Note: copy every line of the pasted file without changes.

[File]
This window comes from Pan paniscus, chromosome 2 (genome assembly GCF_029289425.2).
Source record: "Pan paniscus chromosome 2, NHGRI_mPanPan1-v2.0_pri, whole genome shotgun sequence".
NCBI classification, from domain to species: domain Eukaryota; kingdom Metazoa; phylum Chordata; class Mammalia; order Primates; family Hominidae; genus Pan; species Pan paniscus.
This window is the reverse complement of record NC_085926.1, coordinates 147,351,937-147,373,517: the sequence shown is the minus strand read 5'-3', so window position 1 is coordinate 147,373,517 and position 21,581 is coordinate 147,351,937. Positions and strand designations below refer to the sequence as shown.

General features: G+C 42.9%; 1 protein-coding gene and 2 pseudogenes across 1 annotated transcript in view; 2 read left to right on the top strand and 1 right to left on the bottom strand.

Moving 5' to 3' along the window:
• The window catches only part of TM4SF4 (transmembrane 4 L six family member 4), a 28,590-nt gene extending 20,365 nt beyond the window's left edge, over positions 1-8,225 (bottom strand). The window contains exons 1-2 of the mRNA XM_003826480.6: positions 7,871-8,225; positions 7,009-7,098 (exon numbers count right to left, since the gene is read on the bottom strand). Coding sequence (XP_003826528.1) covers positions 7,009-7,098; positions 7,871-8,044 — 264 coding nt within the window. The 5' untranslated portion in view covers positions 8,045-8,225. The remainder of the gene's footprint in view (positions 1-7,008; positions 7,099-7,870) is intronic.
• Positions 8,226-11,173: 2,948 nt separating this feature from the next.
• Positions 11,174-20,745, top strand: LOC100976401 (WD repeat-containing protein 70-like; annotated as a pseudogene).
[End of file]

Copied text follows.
This window comes from Pan paniscus, chromosome 2 (genome assembly GCF_029289425.2).
Source record: "Pan paniscus chromosome 2, NHGRI_mPanPan1-v2.0_pri, whole genome shotgun sequence".
NCBI classification, from domain to species: domain Eukaryota; kingdom Metazoa; phylum Chordata; class Mammalia; order Primates; family Hominidae; genus Pan; species Pan paniscus.
This window is the reverse complement of record NC_085926.1, coordinates 147,351,937-147,373,517: the sequence shown is the minus strand read 5'-3', so window position 1 is coordinate 147,373,517 and position 21,581 is coordinate 147,351,937. Positions and strand designations below refer to the sequence as shown.

General features: G+C 42.9%; 1 protein-coding gene and 2 pseudogenes across 1 annotated transcript in view; 2 read left to right on the top strand and 1 right to left on the bottom strand.

Moving 5' to 3' along the window:
• The window catches only part of TM4SF4 (transmembrane 4 L six family member 4), a 28,590-nt gene extending 20,365 nt beyond the window's left edge, over positions 1-8,225 (bottom strand). The window contains exons 1-2 of the mRNA XM_003826480.6: positions 7,871-8,225; positions 7,009-7,098 (exon numbers count right to left, since the gene is read on the bottom strand). Coding sequence (XP_003826528.1) covers positions 7,009-7,098; positions 7,871-8,044 — 264 coding nt within the window. The 5' untranslated portion in view covers positions 8,045-8,225. The remainder of the gene's footprint in view (positions 1-7,008; positions 7,099-7,870) is intronic.
• Positions 8,226-11,173: 2,948 nt separating this feature from the next.
• Positions 11,174-20,745, top strand: LOC100976401 (WD repeat-containing protein 70-like; annotated as a pseudogene).